Trying to Conceive

Understanding Your Basal Body Temperature (BBT)

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When you’re trying to get pregnant, the more tools and information you have, the better equipped you’ll be to make a conception plan. One of the most helpful indicators to be aware of and to chart over the course of a few months is called Basal Body Temperature (BBT).

Why Should I Track My BBT?

Taken first thing in the morning, even before sitting up in bed, your basal body temperature (BBT) is the lowest temperature your body reaches during rest. During the first half of your menstrual cycle — the follicular phase — your basal body temperature will be lower. At this time, your ovaries are preparing for ovulation by developing egg containing follicles within the ovary. Right before the egg is released from the ovary (also called ovulation), some women experience a very slight drop in temperature. If this is the case for you, you’re going to want to have intercourse as soon as you notice this drop.

Immediately after the egg has been released from the ovary, there will be a sharp rise in temperature. This signals that you are entering the luteal phase of your cycle, or the time after ovulation has occurred. By the time you notice this temperature increase, you have already ovulated.

This is why it’s important to chart your BBT for several months, so you can notice trends and get to know how your body works, so you know when to time intercourse for the best chance at conceiving. Or, conversely, when to use a secondary form of birth control — such as a condom — to prevent pregnancy from happening.

How Will I Know if My BBT Has Risen?

What you are looking for is a temperature rise of 0.4 degrees Fahrenheit or more. If ovulation has occurred, your temperature will remain higher. If your temperature remains high for more than three days, you can assume you have ovulated.

What If I Don’t See My BBT Increase?

Some women don’t experience a temperature shift. If you don’t see a temperature shift after a couple of months of charting, talk with your doctor. He or she will most likely run some blood tests during your cycle to determine whether or not you are ovulating.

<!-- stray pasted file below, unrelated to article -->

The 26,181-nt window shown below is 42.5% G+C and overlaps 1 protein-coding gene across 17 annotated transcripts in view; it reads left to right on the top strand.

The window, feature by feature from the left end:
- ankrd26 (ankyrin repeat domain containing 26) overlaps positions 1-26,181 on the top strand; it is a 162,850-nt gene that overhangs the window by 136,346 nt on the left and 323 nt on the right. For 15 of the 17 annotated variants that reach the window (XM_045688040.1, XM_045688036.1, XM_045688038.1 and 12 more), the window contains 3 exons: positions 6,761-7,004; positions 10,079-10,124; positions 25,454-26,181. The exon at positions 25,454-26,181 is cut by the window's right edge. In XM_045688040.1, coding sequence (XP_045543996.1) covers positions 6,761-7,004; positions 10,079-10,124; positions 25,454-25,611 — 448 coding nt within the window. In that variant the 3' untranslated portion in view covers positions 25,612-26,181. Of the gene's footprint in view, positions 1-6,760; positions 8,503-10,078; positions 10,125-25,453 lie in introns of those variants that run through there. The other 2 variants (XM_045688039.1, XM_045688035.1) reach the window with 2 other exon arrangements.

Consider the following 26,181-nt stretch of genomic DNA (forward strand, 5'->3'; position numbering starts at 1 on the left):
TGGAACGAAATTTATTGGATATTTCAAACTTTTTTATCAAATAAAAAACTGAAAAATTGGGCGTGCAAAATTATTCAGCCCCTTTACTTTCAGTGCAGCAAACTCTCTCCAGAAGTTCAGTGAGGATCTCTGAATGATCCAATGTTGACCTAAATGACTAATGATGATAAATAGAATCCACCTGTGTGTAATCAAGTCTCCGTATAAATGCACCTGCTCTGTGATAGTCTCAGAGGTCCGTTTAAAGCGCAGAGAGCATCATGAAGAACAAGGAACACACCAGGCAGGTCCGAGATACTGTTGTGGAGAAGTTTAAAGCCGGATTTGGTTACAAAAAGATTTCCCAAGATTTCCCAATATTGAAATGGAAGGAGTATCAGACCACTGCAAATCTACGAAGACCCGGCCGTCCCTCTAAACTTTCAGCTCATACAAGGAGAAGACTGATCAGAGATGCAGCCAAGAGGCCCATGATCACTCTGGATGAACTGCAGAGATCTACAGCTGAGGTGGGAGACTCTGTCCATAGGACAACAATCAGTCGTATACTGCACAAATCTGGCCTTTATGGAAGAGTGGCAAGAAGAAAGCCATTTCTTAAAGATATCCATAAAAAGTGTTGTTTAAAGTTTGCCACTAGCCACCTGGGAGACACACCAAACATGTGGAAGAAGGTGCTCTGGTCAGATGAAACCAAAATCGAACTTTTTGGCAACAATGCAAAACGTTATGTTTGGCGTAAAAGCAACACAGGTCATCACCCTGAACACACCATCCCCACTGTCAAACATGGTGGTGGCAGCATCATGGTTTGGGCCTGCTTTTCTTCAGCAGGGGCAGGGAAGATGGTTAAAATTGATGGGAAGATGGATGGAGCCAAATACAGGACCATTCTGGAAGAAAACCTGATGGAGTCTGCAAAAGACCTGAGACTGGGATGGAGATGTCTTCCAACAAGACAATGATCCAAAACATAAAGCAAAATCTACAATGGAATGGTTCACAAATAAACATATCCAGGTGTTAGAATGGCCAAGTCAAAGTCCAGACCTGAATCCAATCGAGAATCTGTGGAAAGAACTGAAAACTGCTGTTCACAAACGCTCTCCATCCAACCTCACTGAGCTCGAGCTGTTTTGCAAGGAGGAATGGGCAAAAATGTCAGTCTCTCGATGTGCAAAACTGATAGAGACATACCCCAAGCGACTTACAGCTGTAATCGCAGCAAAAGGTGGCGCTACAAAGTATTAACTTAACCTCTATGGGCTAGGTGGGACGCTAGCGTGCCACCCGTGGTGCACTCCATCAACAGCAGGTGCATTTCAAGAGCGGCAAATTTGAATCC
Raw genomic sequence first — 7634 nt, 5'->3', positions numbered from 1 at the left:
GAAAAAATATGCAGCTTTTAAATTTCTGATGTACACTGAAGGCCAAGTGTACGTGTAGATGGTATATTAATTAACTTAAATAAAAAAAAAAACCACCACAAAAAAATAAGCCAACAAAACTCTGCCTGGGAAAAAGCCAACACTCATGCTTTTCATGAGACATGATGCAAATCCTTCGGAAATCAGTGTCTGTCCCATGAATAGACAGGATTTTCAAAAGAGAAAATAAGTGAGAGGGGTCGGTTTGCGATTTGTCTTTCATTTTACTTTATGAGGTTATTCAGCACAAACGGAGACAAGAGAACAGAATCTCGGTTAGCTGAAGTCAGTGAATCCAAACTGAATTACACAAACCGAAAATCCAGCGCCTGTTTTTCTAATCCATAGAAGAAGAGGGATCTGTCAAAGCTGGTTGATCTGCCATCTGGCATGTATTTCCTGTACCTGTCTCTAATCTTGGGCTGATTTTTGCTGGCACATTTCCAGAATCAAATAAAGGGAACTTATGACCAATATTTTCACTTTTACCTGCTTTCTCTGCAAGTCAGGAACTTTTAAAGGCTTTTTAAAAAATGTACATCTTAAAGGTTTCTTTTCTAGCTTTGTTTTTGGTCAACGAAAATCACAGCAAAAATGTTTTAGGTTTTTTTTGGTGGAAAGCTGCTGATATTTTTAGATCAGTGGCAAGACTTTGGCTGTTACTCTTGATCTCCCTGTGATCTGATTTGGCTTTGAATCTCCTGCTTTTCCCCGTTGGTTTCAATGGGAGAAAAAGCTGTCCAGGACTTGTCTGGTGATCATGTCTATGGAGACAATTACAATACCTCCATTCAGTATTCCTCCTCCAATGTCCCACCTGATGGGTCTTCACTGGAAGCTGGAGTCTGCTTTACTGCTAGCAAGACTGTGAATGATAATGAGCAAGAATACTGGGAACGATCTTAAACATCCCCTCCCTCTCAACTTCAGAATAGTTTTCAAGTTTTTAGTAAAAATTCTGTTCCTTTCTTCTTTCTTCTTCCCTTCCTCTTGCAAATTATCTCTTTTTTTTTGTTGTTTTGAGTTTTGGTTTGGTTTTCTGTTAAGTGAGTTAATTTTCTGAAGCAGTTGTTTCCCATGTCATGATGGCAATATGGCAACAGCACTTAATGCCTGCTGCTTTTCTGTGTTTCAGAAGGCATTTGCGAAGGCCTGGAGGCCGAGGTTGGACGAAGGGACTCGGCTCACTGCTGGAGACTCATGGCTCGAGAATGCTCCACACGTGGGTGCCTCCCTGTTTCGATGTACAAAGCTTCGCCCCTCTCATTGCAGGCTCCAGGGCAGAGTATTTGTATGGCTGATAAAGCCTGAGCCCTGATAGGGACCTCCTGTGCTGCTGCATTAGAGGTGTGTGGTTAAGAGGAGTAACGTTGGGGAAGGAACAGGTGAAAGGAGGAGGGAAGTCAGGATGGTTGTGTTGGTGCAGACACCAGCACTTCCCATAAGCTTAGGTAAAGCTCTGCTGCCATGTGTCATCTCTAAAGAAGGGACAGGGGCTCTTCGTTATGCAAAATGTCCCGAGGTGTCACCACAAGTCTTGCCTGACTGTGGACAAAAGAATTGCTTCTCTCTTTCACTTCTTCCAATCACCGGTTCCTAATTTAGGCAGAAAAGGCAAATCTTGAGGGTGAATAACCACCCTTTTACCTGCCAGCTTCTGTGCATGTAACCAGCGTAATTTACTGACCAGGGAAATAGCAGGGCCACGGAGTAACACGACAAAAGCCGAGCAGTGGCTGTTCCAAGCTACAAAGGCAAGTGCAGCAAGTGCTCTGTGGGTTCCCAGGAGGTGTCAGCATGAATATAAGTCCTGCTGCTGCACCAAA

What If I Still Don’t Get Pregnant?

Any single BBT chart will probably not get you pregnant. The benefit of BBT charting is looking at trends over the course of several months, so you can better understand your menstrual cycle and pinpoint when you ovulate each month.

As a result, if you have irregular menstrual cycles that vary in length month-to-month, BBT charting will not be as effective. Women with irregular cycles should always consult with a health care provider to figure out why their cycles are irregular.

If you have charted your BBT for several cycles and have not achieved pregnancy or are concerned, talk with your doctor. Bring your BBT charts with you, as they will be helpful in showing ovulation trends and determining if there are any problems.

Dr. Alan Copperman is a board-certified reproductive endocrinologist and infertility specialist with a long history of success in treating infertility and applying fertility preservation technologies. He serves as Medical Director of Progyny, a leading fertility benefits management company, and co-founded and serves as Medical Director of RMA of New York, one of the largest and most prestigious IVF centers in the country.  Dr. Copperman is also the Vice Chairman and Director of Infertility for the Icahn School of Medicine at Mount Sinai, and Chief Medical Officer of Sema4, a health information company. Dr. Copperman has been named to New York magazine’s list of Best Doctors 17 years in a row. He has been recognized by his peers and patient advocacy organizations for his commitment to patient-focused and data-driven care. He has published more than 100 original manuscripts and book chapters on reproductive medicine and has co-authored over 300 scientific abstracts on infertility, in vitro fertilization, egg freezing, ovum donation, and reproductive genetics. 

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